It was pretty much the usual story as Boston took out Philly in five in 1966, but 1967 offered a far different scenario. The 1966-67 season belonged to the 76ers (a then-record 68-13) and to Chamberlain, who averaged 24 points, 24 rebounds, and 8 assists a game. In the clinching Game 5 against Boston (140-116), he submitted the Mother of All Triple-Doubles: 29-36-13.

The wait for revenge was short, for a year later the Celtics became the first NBA team to win a series after being down, 3-1, and doing so by winning Games 5 and 7 in Philadelphia. Chamberlain took but two shots in the second half of Game 7 while his rim-clanging teammates were constructing an entire housing project with their no-hope jumpers. "It's just like dropping an ice cream cone," said 76ers coach Alex Hannum. "There it is. But what can you do? You can't pick it up and eat it. It's gone."

Chamberlain was a Laker when Boston and Philadelphia met in 1969. Boston won in a rather easy five, with the most interesting footnote being the Game 1 ejection of both Jones and publicist Howie McHugh by referee Jack Madden.

Only Havlicek of all the '60s combatants was still around when the 76ers defeated the Celtics eight years later in what was not the most artistic of series. But the rivalry was reignited with passion in 1980, when the 76ers, who had finished second to Boston in the regular season, manhandled them in five when the Second Season began. That prompted Auerbach and Bill Fitch to rearrange the furniture, making a deal with Golden State that would bring Robert Parish and Kevin McHale.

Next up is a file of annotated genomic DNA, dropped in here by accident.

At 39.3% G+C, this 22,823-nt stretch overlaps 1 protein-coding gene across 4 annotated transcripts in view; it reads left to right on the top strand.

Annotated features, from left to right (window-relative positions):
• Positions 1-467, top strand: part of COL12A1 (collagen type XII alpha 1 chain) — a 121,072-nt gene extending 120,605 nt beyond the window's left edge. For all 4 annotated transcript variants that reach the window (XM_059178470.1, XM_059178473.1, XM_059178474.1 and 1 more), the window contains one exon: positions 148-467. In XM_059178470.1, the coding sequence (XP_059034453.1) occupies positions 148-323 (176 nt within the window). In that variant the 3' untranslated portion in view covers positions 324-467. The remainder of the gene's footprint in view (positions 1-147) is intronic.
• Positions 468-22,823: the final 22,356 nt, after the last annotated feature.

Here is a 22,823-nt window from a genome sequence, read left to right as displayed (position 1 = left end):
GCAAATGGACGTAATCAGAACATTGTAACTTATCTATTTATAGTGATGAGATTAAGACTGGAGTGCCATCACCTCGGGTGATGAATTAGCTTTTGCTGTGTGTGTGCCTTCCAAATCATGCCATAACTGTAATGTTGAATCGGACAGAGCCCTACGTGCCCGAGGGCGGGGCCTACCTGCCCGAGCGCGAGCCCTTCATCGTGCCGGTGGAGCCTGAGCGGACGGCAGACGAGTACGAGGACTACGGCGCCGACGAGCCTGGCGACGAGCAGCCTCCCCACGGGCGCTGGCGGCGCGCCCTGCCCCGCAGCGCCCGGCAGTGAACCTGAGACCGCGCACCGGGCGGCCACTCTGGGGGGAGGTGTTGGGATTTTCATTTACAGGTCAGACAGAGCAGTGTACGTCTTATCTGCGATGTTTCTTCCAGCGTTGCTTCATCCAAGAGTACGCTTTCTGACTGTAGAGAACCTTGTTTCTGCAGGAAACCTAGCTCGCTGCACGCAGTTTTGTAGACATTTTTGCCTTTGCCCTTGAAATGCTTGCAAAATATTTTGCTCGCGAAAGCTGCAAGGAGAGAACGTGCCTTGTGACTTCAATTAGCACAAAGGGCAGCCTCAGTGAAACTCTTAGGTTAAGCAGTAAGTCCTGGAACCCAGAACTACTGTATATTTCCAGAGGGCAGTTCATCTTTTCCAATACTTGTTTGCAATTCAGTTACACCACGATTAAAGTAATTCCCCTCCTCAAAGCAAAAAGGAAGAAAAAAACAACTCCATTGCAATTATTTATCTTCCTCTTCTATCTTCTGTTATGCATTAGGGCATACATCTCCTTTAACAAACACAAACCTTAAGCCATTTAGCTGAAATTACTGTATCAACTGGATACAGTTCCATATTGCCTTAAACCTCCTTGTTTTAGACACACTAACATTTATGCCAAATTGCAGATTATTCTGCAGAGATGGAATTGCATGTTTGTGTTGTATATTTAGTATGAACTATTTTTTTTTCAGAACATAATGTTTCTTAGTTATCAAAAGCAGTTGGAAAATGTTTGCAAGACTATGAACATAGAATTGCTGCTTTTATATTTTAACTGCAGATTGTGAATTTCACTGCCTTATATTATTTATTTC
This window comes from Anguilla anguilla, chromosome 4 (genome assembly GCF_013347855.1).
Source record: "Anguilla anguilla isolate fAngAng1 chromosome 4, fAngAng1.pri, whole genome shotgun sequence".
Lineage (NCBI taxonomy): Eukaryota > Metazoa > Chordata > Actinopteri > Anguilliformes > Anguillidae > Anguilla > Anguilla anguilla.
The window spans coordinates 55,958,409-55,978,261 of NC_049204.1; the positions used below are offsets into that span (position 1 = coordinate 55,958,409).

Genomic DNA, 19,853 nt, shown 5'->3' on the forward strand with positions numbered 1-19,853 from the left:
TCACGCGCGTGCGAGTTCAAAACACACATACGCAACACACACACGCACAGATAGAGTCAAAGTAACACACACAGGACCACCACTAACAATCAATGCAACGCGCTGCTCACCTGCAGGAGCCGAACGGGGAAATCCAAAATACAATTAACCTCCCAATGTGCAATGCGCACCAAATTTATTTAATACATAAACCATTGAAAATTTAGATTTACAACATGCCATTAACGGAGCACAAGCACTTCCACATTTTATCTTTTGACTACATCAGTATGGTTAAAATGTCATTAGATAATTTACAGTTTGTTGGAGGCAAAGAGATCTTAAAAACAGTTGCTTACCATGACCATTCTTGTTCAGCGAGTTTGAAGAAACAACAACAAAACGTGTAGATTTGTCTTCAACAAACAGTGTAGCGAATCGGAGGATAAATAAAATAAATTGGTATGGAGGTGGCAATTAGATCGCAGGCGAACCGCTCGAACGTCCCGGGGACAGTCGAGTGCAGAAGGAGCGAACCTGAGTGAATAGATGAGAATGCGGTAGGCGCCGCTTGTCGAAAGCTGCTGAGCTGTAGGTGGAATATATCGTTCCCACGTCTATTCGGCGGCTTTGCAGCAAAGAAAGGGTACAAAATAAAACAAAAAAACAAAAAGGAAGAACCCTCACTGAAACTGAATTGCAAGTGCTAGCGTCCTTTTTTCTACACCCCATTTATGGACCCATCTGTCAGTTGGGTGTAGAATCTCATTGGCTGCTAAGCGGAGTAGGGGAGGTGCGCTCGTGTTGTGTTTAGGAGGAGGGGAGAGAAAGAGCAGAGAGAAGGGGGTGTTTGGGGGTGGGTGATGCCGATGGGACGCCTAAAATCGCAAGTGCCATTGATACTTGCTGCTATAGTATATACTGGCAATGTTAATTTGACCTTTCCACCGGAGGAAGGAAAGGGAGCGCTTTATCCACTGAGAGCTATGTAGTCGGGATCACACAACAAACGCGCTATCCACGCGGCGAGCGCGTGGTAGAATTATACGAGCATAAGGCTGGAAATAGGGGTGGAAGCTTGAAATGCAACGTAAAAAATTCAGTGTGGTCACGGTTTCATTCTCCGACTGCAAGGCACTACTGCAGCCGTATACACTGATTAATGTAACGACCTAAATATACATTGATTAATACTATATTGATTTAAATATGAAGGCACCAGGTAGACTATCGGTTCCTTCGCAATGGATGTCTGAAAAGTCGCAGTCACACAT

Does 1981 and the second Boston comeback from 1-3 ring a bell? Recall the Celtics winning Games 5, 6, and 7 by 2, 2 and 1 point, respectively? Remember the comeback in Game 7, when the Celtics, down by 9 with 5:24 left, utilized the laissez-faire officiating of Darell Garretson and Jake O'Donnell to limit the Sixers to 1 point in their final 10 possessions? Can you see Larry Bird ripping the rebound of a Darryl Dawkins miss (hard to score with three men hanging on you), advancing the ball upcourt and banking in a 15-footer to break the last tie? Can you still hear the 747-level noise reverberating in the Garden? I thought so.

But silence can be deafening, too, and there is no sweeter sound for a visitor than a hushed home crowd watching its heroes being destroyed. Was there ever a sweeter Philadelphia victory over anybody than the 1982 Game 7 triumph in the Garden? No one on earth gave them a chance but themselves. Andrew Toney, already known as "The Boston Strangler," dropped in 34 nerveless points, and the estimable Dr. J wasn't bad himself, adding a tasteful and understated 29. And who could forget the classy Boston fans sending the hated Sixers off to the Finals by chanting "Beat LA!" in the waning seconds?

They would meet one more time, in 1985, and this time the hero was - care to guess? - Larry Bird, who settled fifth-game matters by stripping Toney of the ball right in front of the Philly bench to preserve a 102-100 victory in Game 5. "I just saw Larry reach for the ball and all I could think of was, `Free at last, free at last,' " said K.C. Jones.

OK, Mr. Pierce, Mr. Walker, and Mr. Iverson. Even you, Mr. Coleman. Your ancestors in this rivalry were giants of the industry. Impress us. Let's see what you've got to offer


FLCeltsFan said...

Even though the Boston/Philly rivalry isn't what it once was, history makes it still interesting. It's been heating up though. Holding Wilt to 33 is just fun.

Regardless, we will never see a matchup of giants like Russell and Chamberlain ever again.

Lex said...

Those games must have been something to watch. Heck, I would have settled for cowens v. chamberlain.